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We all know there is the novel called "Harry Potter And The Half-Blood Prince"

"half-blood" is compound adjective modifying Prince.

But, what is difference when we use "half-blooded Prince" instead of "half-blood Prince"? Are they the same?

I hope to receive your advice. Many thanks in advance.

  • Do people actually use half-blooded as opposed to half-blood? It seems a few do. See Ngram. – Peter Shor Jun 6 '17 at 15:07
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    I would interpret a half-blooded prince as being someone who only has half the amount of blood in him that he ought to have, similar to how someone who is half-witted has only half the wits he should have. So very likely a half-blooded prince would be a dead prince. – Janus Bahs Jacquet Jun 6 '17 at 15:31
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    @JanusBahsJacquet If you bleed a prince, but you stop half way, you would have a half-bled prince. But wouldn't that then also be a half-blooded one? – oerkelens Jun 6 '17 at 16:49
  • It seems to me it's always mixed-blood, but usually cold-blooded and often full-blooded. "A full-blooded Cherokee, he predicted to me the time and the place that the trouble would start." - Where Are You Tonight? (Journey Through Dark Heat), by Bob Dylan. "They'd turn a full-blooded city boy into a full-blooded city man." – From All The Nasties, by Elton John with lyrics by Bernie Taupin. – Chaim Jun 6 '17 at 17:46
  • So I'd say the choice of "half-blood" (rather than "-blooded") was a literary choice between two grammatical possibilities. I'm not a Harry Potter fan, but in the movies (at least) they use "mud-blood" as a derogatory term. Maybe it just sounds a bit more pungent than mud- (or half-) "blooded." – Chaim Jun 6 '17 at 17:59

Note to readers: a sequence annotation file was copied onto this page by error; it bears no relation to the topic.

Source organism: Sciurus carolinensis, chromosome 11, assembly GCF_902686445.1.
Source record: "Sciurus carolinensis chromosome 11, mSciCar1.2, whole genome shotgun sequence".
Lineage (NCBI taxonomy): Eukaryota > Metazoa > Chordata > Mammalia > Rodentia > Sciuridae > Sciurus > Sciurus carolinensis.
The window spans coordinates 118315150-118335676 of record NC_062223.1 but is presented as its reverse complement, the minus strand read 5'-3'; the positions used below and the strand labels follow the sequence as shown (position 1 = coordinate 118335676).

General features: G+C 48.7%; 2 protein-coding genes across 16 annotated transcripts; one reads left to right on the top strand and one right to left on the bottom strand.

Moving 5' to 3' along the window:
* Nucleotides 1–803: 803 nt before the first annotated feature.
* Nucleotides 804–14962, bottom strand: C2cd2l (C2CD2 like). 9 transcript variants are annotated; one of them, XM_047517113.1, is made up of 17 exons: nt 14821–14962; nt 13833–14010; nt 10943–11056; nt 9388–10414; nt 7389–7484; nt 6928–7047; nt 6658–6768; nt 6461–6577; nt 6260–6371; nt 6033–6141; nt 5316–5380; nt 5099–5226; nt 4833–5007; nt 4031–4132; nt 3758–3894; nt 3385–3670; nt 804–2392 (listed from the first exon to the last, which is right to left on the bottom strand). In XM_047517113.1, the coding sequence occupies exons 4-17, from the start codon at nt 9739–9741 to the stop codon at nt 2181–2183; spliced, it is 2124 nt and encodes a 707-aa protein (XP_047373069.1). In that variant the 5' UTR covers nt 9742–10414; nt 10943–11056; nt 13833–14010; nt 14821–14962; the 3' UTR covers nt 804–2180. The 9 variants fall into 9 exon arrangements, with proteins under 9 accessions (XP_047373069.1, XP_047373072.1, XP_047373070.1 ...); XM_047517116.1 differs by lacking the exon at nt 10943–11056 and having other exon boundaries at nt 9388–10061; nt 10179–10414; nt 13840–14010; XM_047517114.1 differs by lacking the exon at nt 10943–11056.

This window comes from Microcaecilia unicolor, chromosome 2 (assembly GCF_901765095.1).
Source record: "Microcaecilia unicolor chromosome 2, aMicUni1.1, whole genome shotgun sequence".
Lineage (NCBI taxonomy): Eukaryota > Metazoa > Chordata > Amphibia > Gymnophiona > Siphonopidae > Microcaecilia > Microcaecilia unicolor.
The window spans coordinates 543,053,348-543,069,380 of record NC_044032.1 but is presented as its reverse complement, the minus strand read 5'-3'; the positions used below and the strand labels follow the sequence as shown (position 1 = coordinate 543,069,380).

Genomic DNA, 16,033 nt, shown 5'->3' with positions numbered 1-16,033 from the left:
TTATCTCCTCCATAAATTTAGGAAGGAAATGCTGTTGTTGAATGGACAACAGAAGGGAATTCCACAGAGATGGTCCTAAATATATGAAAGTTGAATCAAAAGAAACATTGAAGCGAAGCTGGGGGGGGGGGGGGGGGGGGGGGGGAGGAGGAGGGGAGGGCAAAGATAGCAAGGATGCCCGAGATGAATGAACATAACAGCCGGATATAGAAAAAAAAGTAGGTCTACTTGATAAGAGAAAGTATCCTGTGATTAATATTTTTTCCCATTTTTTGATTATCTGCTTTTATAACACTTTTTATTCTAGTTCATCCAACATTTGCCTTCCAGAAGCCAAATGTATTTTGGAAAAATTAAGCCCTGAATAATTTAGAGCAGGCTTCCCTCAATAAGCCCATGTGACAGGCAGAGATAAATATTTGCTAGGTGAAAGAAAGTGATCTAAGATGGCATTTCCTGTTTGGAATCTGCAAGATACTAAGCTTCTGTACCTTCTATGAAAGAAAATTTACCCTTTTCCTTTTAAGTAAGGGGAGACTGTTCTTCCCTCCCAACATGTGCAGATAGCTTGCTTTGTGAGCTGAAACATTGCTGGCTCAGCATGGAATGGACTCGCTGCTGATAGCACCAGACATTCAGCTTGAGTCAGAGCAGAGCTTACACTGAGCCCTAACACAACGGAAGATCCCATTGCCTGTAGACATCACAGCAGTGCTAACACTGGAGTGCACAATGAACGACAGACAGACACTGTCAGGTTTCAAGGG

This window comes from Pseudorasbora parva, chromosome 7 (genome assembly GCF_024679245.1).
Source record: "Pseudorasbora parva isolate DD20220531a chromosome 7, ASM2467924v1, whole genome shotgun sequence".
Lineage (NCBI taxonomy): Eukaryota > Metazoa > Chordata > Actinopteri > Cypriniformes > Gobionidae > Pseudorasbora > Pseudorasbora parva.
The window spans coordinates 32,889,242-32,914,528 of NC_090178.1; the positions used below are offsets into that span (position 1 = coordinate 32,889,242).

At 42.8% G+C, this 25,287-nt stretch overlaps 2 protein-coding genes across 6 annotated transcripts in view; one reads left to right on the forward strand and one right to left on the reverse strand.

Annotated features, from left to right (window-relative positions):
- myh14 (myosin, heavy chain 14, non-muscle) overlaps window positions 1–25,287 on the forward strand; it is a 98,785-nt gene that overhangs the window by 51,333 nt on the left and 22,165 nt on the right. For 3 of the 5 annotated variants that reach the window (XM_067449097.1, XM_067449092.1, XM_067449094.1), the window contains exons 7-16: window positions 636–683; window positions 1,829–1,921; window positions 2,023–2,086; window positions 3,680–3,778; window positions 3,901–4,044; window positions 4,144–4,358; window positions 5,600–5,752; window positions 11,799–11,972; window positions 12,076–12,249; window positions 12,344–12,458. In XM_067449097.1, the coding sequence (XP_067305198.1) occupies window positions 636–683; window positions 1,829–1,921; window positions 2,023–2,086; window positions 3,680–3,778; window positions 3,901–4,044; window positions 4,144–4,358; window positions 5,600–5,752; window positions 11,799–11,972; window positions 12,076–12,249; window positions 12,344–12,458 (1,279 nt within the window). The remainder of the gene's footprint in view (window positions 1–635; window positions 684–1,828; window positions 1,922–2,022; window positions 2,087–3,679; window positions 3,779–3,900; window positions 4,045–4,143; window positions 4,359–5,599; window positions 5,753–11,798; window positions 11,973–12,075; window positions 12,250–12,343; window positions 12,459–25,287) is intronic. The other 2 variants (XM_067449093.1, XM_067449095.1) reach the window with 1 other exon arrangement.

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  • "Half-blood" in this book's title is a noun adjunct, formed from the slang(?) term in the Harry Potter universe for a witch or wizard who has one non-magical parent. It is derived from the noun "half-blood."

  • "Half-Blooded" is a participle adjective (just like "cold-blooded"), and also derived from this in-universe slang, now in verb form. Being "half-blooded" means "being endowed with half-magical, half-muggle lineage".

Grammatically, both function as adjectives and convey the same meaning. In terms of nuance, the difference is more subtle.

To my ear, "The Half-Blood Prince" sounds like a specific title or honorific given to a particular person, i.e. this prince's identity is entirely defined by his half-blood status, so "Half-Blood Prince" is a proper noun.

However, "The Half-Blooded Prince" seems more like "the prince who happens to be a half-blood," but that detail is of lesser importance and does not define him wholly.

One might call any prince who is a half-blood a "half-blooded prince," but there is only one Half-Blood Prince.

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